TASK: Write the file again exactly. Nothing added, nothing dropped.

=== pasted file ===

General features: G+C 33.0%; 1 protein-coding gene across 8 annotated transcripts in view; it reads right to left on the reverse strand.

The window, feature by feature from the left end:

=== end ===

General features: G+C 33.0%; 1 protein-coding gene across 8 annotated transcripts in view; it reads right to left on the reverse strand.

The window, feature by feature from the left end: